GPs have been given the green light to visit people at home or in disability or aged care facilities, in a bid to fast-track the COVID-19 vaccine rollout.
So far 5.9 million vaccinations have been provided nationally, but there are still concerns many of the most vulnerable Australians have not been vaccinated.
Health Minister Greg Hunt told reporters on Monday the government had reached agreement with medical groups on a home visitation payment program with a specific Medicare item.
Doctors would be able to visit elderly, frail or immobile people in their homes or in residential facilities.
“That in-home visitation fee will exist to provide access for all of Australia’s 30,000 plus GPs to choose if they so wish to be part of the program,” Mr Hunt said.
The minister said all aged care facilities had now received a first dose visit and 94 per cent of facilities had received second dose visits.
Roving clinics were also being rolled out to aged care facilities to offer those who initially did not agree to jabs to receive them.
Victoria recorded two new local cases of COVID-19 on Monday, both children who are close contacts of previous cases and have not been in the community while infectious.
Meanwhile, residents of a townhouse complex in Melbourne’s CBD are being ordered to isolate for up to a fortnight after authorities established a link between two coronavirus cases who live there.
Victoria’s Health Minister Martin Foley confirmed a case reported on Saturday lives in the same Southbank townhouse complex as a worker from Arcare Maidstone, who earlier contracted the virus via the aged care facility.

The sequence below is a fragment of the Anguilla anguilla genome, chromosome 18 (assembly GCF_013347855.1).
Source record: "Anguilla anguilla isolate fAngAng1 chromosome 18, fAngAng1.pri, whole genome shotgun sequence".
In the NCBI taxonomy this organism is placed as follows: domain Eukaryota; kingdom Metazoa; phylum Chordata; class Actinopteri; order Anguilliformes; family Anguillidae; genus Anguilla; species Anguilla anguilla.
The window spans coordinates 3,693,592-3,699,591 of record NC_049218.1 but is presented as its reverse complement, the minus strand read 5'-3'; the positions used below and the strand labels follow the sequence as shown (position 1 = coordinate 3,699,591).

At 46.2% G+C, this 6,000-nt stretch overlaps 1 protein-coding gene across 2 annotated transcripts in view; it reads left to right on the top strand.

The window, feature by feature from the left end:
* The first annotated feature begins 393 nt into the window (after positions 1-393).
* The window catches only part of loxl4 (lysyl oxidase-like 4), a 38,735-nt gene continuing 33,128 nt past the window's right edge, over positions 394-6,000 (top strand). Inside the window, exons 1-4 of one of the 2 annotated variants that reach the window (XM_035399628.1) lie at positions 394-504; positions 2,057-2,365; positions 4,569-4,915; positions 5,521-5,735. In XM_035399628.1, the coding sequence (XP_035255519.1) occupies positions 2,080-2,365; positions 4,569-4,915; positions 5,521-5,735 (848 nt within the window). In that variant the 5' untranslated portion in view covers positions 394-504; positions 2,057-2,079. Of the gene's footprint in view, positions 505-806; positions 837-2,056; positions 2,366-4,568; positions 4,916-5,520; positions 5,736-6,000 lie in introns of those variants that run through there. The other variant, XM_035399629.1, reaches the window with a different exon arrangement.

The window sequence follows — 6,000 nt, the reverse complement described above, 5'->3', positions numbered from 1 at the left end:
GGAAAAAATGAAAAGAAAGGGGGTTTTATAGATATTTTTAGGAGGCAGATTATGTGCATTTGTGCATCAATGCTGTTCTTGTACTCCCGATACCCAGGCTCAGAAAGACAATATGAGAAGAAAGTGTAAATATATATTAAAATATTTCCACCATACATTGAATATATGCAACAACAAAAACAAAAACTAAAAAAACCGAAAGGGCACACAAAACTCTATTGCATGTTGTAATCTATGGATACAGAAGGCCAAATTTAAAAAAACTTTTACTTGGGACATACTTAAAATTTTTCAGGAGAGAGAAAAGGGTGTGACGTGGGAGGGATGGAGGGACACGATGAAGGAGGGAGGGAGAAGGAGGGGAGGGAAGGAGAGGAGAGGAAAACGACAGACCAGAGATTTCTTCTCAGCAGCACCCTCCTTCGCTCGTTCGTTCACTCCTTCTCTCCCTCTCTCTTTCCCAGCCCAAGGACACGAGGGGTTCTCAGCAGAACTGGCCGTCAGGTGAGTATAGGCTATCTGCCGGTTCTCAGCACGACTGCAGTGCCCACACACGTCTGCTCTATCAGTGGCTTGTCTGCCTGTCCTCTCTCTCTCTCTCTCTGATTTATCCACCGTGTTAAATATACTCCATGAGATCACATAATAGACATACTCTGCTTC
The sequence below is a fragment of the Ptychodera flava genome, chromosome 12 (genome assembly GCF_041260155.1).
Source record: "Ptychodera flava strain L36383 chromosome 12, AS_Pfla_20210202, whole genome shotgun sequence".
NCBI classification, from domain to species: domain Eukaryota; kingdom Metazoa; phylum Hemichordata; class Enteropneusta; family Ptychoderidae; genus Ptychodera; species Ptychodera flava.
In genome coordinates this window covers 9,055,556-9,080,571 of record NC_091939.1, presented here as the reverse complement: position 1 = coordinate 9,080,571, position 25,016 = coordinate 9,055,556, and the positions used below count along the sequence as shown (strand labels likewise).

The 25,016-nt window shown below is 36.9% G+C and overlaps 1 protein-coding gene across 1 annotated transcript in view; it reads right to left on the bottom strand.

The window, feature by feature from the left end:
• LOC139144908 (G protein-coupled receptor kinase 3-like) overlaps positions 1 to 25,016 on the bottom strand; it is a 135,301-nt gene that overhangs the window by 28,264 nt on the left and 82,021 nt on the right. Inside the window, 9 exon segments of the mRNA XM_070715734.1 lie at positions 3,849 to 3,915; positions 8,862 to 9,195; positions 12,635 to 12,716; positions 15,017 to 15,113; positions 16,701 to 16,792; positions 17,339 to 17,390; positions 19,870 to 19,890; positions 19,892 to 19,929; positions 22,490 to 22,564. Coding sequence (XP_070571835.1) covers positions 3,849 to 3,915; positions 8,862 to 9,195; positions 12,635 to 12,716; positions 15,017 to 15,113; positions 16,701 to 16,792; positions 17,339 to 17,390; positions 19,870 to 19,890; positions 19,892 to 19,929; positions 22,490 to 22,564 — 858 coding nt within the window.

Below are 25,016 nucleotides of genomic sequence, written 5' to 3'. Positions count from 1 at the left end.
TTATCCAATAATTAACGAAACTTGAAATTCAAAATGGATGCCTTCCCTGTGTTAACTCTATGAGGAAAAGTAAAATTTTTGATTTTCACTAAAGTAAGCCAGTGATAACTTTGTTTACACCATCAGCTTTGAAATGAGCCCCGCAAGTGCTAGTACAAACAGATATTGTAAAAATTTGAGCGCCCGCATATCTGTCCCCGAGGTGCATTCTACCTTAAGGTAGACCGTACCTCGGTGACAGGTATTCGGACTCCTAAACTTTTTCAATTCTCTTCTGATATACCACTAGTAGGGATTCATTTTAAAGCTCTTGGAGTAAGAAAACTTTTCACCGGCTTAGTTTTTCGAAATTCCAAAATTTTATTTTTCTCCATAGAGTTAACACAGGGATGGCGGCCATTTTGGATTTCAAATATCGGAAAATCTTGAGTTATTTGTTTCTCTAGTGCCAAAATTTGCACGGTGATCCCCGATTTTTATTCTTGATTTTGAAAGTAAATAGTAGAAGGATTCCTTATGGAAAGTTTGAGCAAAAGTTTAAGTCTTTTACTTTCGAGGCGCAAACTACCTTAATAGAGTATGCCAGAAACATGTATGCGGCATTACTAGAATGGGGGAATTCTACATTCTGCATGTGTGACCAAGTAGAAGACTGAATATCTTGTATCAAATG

Authorities believe the aged care worker infected the man, aged in his 30s, in a common area of the low-rise complex, prior to testing positive.
“What we’re trying to do is to run down the particular circumstances of that and make sure that if there are any chains of transmission out there, that we identify them early and cut them off,” he said.
Nurses will go door-to-door to ensure residents of the 100 townhouses are tested.
It comes as Prime Minister Scott Morrison has defended the nation’s strategy of aggressive COVID-19 suppression while overseas.
The prime minister attended the G7 summit in Cornwall in the UK as an observer and told reporters he would “rather be living in the arrangements we have in Australia than anywhere else in the world”.
Australia’s suppression strategy has kept the nation’s borders closed and seen states go into lockdown over a handful of cases.
Mr Morrison said that the UK, despite a high vaccination rate, was still recording high numbers of new cases.
“At this stage of the pandemic, it is not clear where it goes next … (given) the potential for new strains and other things to occur,” he said.
While Australians can’t travel overseas, Mr Morrison said they could “go to sporting games, or they can go to work, they can live in an economy that is bigger today than it was before”.
Meanwhile, there is growing optimism Queensland will be spared an outbreak after a couple arrived from Melbourne while they were infected.